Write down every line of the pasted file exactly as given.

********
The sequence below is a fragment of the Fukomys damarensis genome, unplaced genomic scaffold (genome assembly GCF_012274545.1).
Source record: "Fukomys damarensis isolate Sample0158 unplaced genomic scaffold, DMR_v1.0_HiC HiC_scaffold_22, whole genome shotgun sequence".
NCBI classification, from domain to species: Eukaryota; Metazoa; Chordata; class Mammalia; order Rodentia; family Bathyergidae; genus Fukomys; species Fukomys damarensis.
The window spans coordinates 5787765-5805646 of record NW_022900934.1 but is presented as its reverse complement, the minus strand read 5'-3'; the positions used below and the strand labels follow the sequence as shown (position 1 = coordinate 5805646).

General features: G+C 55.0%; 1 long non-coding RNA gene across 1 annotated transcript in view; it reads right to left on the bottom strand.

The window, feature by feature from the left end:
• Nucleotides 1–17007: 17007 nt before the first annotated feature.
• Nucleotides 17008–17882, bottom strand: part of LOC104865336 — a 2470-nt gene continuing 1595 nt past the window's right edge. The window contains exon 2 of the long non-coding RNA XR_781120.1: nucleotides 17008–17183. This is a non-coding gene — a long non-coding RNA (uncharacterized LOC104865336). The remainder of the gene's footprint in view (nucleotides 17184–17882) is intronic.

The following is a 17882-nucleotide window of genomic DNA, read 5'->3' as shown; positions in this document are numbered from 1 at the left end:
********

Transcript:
The sequence below is a fragment of the Fukomys damarensis genome, unplaced genomic scaffold (genome assembly GCF_012274545.1).
Source record: "Fukomys damarensis isolate Sample0158 unplaced genomic scaffold, DMR_v1.0_HiC HiC_scaffold_22, whole genome shotgun sequence".
NCBI classification, from domain to species: Eukaryota; Metazoa; Chordata; class Mammalia; order Rodentia; family Bathyergidae; genus Fukomys; species Fukomys damarensis.
The window spans coordinates 5787765-5805646 of record NW_022900934.1 but is presented as its reverse complement, the minus strand read 5'-3'; the positions used below and the strand labels follow the sequence as shown (position 1 = coordinate 5805646).

General features: G+C 55.0%; 1 long non-coding RNA gene across 1 annotated transcript in view; it reads right to left on the bottom strand.

The window, feature by feature from the left end:
• Nucleotides 1–17007: 17007 nt before the first annotated feature.
• Nucleotides 17008–17882, bottom strand: part of LOC104865336 — a 2470-nt gene continuing 1595 nt past the window's right edge. The window contains exon 2 of the long non-coding RNA XR_781120.1: nucleotides 17008–17183. This is a non-coding gene — a long non-coding RNA (uncharacterized LOC104865336). The remainder of the gene's footprint in view (nucleotides 17184–17882) is intronic.

The following is a 17882-nucleotide window of genomic DNA, read 5'->3' as shown; positions in this document are numbered from 1 at the left end: